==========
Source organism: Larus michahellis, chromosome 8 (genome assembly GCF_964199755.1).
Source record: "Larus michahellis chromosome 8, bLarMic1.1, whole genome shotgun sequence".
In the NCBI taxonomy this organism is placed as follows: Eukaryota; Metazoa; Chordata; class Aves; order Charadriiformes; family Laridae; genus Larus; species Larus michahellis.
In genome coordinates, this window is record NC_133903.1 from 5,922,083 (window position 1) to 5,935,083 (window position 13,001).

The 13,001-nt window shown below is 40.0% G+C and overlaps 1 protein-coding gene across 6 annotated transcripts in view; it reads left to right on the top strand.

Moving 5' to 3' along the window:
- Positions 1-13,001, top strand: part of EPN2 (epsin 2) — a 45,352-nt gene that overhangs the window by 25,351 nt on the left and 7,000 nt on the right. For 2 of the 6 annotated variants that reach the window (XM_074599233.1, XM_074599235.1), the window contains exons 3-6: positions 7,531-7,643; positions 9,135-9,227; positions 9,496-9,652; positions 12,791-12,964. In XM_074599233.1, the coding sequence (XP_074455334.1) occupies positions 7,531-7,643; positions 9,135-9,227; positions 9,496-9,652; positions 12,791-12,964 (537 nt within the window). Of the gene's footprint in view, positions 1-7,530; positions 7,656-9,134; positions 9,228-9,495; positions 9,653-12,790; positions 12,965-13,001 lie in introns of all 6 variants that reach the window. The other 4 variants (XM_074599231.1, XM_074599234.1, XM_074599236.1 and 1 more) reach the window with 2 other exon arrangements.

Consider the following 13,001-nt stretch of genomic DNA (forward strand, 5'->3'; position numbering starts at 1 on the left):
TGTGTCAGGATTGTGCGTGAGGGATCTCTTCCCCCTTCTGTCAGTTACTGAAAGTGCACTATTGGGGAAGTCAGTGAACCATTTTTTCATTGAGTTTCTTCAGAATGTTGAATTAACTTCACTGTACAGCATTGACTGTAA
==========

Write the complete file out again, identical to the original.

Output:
Source organism: Larus michahellis, chromosome 8 (genome assembly GCF_964199755.1).
Source record: "Larus michahellis chromosome 8, bLarMic1.1, whole genome shotgun sequence".
In the NCBI taxonomy this organism is placed as follows: Eukaryota; Metazoa; Chordata; class Aves; order Charadriiformes; family Laridae; genus Larus; species Larus michahellis.
In genome coordinates, this window is record NC_133903.1 from 5,922,083 (window position 1) to 5,935,083 (window position 13,001).

The 13,001-nt window shown below is 40.0% G+C and overlaps 1 protein-coding gene across 6 annotated transcripts in view; it reads left to right on the top strand.

Moving 5' to 3' along the window:
- Positions 1-13,001, top strand: part of EPN2 (epsin 2) — a 45,352-nt gene that overhangs the window by 25,351 nt on the left and 7,000 nt on the right. For 2 of the 6 annotated variants that reach the window (XM_074599233.1, XM_074599235.1), the window contains exons 3-6: positions 7,531-7,643; positions 9,135-9,227; positions 9,496-9,652; positions 12,791-12,964. In XM_074599233.1, the coding sequence (XP_074455334.1) occupies positions 7,531-7,643; positions 9,135-9,227; positions 9,496-9,652; positions 12,791-12,964 (537 nt within the window). Of the gene's footprint in view, positions 1-7,530; positions 7,656-9,134; positions 9,228-9,495; positions 9,653-12,790; positions 12,965-13,001 lie in introns of all 6 variants that reach the window. The other 4 variants (XM_074599231.1, XM_074599234.1, XM_074599236.1 and 1 more) reach the window with 2 other exon arrangements.

Consider the following 13,001-nt stretch of genomic DNA (forward strand, 5'->3'; position numbering starts at 1 on the left):
TGTGTCAGGATTGTGCGTGAGGGATCTCTTCCCCCTTCTGTCAGTTACTGAAAGTGCACTATTGGGGAAGTCAGTGAACCATTTTTTCATTGAGTTTCTTCAGAATGTTGAATTAACTTCACTGTACAGCATTGACTGTAA